NBA’s Kyrie Irving has done a lot of good things, but remaining unvaccinated isn’t one of them

NBA’s Kyrie Irving has done a lot of good things, but remaining unvaccinated isn’t one of them

Brooklyn Nets superstar Kyrie Irving is losing millions over his decision not to be vaccinated for COVID-19. Irving is not someone who’s afraid of controversy, and he’s stepped into his share over the years—gotten into some really good trouble and done some things that make you wonder what’s going on in his head. 

Irving went live on Instagram Wednesday to say that he hopes to be able to play with his team, but explains that his decision not to get the vaccine is “about my life and what I’m choosing to do.” 

“The financial consequences, I know I do not want to even do that,” Irving said. “But it is reality that in order to be in New York City, in order to be on a team, I have to be vaccinated. I chose to be unvaccinated, and that was my choice, and I would ask you all to just respect that choice.

“I am going to just continue to stay in shape, be ready to play, be ready to rock out with my teammates, and just be part of this whole thing. This is not a political thing; this is not about the NBA, not about any organization. This is about my life and what I am choosing to do.”

ESPN reports that the decision not to allow Irving to join the team until he had at least one shot was made by General Manager Sean Marks and owner Joe Tsai. Irving is not allowed to play as mandated by New York City. 

The confounding thing is, the seven-time NBA All-Star and future hall of famer has a history of doing the right thing more than the wrong.

In 2016, Irving tweeted his support for Standing Rock Reservation, supporters of which were demonstrating at the time against the Dakota Access Pipeline. A year later, he donated $100,000 to the reservation. 

The gifted point guard’s mother, Elizabeth, was a member of the Standing Rock Sioux Tribe. Irving has embraced his lineage and in 2018 was honored with a naming ceremony by the Lakota. He was given the name “Hela” in the Lakota language, meaning Little Mountain.

“There was a certain point in my life where I had come almost at a crossroads with my dad, my sister, my friends, my grandparents, and I had no idea kind of what direction to go into because I had lost the sense of a foundation,” Irving told ESPN at the time of his naming. “Knowing my mom passed and left me such a powerful, empowering family such as Standing Rock … to be a part of it now, this is family for life.”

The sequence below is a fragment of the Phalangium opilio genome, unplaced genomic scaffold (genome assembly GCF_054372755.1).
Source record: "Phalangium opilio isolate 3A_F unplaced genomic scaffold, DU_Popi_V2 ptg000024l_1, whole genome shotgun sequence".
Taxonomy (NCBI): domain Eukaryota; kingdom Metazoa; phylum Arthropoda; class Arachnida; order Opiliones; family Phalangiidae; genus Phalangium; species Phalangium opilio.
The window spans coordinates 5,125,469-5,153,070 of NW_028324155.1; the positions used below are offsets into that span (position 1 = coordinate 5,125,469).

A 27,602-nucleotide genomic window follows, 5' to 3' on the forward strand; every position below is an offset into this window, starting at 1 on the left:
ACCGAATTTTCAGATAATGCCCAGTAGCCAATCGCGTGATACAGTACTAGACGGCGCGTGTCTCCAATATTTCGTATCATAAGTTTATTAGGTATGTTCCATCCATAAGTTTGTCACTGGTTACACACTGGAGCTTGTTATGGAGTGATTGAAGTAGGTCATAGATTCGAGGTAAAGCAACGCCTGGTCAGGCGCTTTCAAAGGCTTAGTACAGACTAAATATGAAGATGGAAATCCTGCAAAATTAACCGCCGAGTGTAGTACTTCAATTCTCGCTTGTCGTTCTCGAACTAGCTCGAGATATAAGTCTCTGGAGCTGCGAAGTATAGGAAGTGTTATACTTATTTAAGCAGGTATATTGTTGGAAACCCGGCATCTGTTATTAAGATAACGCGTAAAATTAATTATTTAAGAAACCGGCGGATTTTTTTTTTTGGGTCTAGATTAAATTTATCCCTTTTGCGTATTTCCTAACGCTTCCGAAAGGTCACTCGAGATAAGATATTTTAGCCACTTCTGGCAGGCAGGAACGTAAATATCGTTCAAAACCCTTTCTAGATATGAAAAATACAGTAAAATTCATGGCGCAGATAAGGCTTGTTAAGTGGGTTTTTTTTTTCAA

Then he went and said he believed the earth was flat, and sort of apologized for it later.

“I’m sorry about all that,” Irving said.  “For all of the science teachers, everybody coming up to me like, ‘You know, I have to reteach my whole curriculum,’ I’m sorry. I apologize.”

A few months later, Irving changed his tune a bit, saying, “For me, it’s not about whether the world is flat or whether the world is round. It’s really about just everyone just believing what they want to believe and feeling comfortable with it.” Argh … Then he said he’d simply wandered too deep down a “rabbit hole” on YouTube. 

But, in 2020, Irving bought George Floyd’s family a house and was one of the leading voices proposing NBA players (80% of whom are Black) boycott the season, so as not to distract from the social justice protests happening around the globe.

“I’m willing to give up everything I have [for social reform],” he said, according to The Athletic.

“Don’t believe that I’m retiring. Don’t believe that I’ma give up this game for a vaccine mandate or staying unvaccinated, don’t believe any of that s***.” -Kyrie Irving

— Joey 101 (@Joe_Makar) October 14, 2021

Irving says he’s not retiring and assured fans that he’s not leaving the game. Well, Little Mountain, we have to ask: Is this the hill you’re willing to die on? 

From Daily Kos at Read More. This article is republished from DailyKos under an open content license. Read the original article at DailyKos.

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